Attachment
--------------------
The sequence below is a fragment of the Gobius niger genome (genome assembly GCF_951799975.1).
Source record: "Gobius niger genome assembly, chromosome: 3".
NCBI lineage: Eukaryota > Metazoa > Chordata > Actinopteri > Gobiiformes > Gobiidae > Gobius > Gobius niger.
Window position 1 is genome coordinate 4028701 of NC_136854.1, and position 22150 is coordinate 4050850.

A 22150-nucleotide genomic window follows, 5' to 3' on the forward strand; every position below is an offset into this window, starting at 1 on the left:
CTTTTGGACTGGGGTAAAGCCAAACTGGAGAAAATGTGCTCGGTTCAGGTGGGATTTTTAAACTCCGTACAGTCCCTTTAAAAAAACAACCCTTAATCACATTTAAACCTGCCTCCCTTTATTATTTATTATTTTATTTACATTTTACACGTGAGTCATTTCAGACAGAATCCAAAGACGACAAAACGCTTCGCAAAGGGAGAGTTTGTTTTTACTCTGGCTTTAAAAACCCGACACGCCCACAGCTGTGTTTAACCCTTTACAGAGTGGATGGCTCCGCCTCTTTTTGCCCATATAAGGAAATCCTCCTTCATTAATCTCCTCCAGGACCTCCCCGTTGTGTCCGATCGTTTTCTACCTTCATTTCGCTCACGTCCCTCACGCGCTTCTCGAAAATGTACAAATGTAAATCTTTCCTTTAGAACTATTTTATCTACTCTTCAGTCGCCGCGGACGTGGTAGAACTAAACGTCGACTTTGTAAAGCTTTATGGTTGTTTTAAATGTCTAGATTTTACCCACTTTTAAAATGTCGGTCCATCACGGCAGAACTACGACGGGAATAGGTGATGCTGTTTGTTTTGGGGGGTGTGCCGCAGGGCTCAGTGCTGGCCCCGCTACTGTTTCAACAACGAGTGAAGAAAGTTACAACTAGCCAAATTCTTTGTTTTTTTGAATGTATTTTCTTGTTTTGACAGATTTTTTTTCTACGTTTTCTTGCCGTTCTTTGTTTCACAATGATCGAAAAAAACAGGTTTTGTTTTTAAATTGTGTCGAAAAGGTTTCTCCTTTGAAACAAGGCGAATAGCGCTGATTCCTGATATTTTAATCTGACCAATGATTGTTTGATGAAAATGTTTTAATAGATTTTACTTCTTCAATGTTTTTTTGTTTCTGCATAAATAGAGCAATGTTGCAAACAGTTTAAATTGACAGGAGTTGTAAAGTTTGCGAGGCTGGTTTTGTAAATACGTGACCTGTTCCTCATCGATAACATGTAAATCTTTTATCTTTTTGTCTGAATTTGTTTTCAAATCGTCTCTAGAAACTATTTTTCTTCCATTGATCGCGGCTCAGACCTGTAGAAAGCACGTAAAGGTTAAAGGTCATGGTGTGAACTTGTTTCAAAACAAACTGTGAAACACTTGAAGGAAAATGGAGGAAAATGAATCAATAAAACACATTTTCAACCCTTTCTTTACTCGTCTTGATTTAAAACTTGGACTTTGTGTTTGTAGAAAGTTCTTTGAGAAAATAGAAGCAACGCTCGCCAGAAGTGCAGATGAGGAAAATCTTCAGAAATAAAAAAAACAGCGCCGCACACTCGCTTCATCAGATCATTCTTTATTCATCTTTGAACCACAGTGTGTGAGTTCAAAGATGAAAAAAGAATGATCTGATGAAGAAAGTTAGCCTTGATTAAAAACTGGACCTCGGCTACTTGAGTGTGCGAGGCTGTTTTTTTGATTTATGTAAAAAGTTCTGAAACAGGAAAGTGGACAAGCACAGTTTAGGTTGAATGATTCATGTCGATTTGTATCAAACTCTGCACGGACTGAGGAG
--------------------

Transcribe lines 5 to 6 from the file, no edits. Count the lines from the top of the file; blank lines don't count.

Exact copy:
A 22150-nucleotide genomic window follows, 5' to 3' on the forward strand; every position below is an offset into this window, starting at 1 on the left:
CTTTTGGACTGGGGTAAAGCCAAACTGGAGAAAATGTGCTCGGTTCAGGTGGGATTTTTAAACTCCGTACAGTCCCTTTAAAAAAACAACCCTTAATCACATTTAAACCTGCCTCCCTTTATTATTTATTATTTTATTTACATTTTACACGTGAGTCATTTCAGACAGAATCCAAAGACGACAAAACGCTTCGCAAAGGGAGAGTTTGTTTTTACTCTGGCTTTAAAAACCCGACACGCCCACAGCTGTGTTTAACCCTTTACAGAGTGGATGGCTCCGCCTCTTTTTGCCCATATAAGGAAATCCTCCTTCATTAATCTCCTCCAGGACCTCCCCGTTGTGTCCGATCGTTTTCTACCTTCATTTCGCTCACGTCCCTCACGCGCTTCTCGAAAATGTACAAATGTAAATCTTTCCTTTAGAACTATTTTATCTACTCTTCAGTCGCCGCGGACGTGGTAGAACTAAACGTCGACTTTGTAAAGCTTTATGGTTGTTTTAAATGTCTAGATTTTACCCACTTTTAAAATGTCGGTCCATCACGGCAGAACTACGACGGGAATAGGTGATGCTGTTTGTTTTGGGGGGTGTGCCGCAGGGCTCAGTGCTGGCCCCGCTACTGTTTCAACAACGAGTGAAGAAAGTTACAACTAGCCAAATTCTTTGTTTTTTTGAATGTATTTTCTTGTTTTGACAGATTTTTTTTCTACGTTTTCTTGCCGTTCTTTGTTTCACAATGATCGAAAAAAACAGGTTTTGTTTTTAAATTGTGTCGAAAAGGTTTCTCCTTTGAAACAAGGCGAATAGCGCTGATTCCTGATATTTTAATCTGACCAATGATTGTTTGATGAAAATGTTTTAATAGATTTTACTTCTTCAATGTTTTTTTGTTTCTGCATAAATAGAGCAATGTTGCAAACAGTTTAAATTGACAGGAGTTGTAAAGTTTGCGAGGCTGGTTTTGTAAATACGTGACCTGTTCCTCATCGATAACATGTAAATCTTTTATCTTTTTGTCTGAATTTGTTTTCAAATCGTCTCTAGAAACTATTTTTCTTCCATTGATCGCGGCTCAGACCTGTAGAAAGCACGTAAAGGTTAAAGGTCATGGTGTGAACTTGTTTCAAAACAAACTGTGAAACACTTGAAGGAAAATGGAGGAAAATGAATCAATAAAACACATTTTCAACCCTTTCTTTACTCGTCTTGATTTAAAACTTGGACTTTGTGTTTGTAGAAAGTTCTTTGAGAAAATAGAAGCAACGCTCGCCAGAAGTGCAGATGAGGAAAATCTTCAGAAATAAAAAAAACAGCGCCGCACACTCGCTTCATCAGATCATTCTTTATTCATCTTTGAACCACAGTGTGTGAGTTCAAAGATGAAAAAAGAATGATCTGATGAAGAAAGTTAGCCTTGATTAAAAACTGGACCTCGGCTACTTGAGTGTGCGAGGCTGTTTTTTTGATTTATGTAAAAAGTTCTGAAACAGGAAAGTGGACAAGCACAGTTTAGGTTGAATGATTCATGTCGATTTGTATCAAACTCTGCACGGACTGAGGAG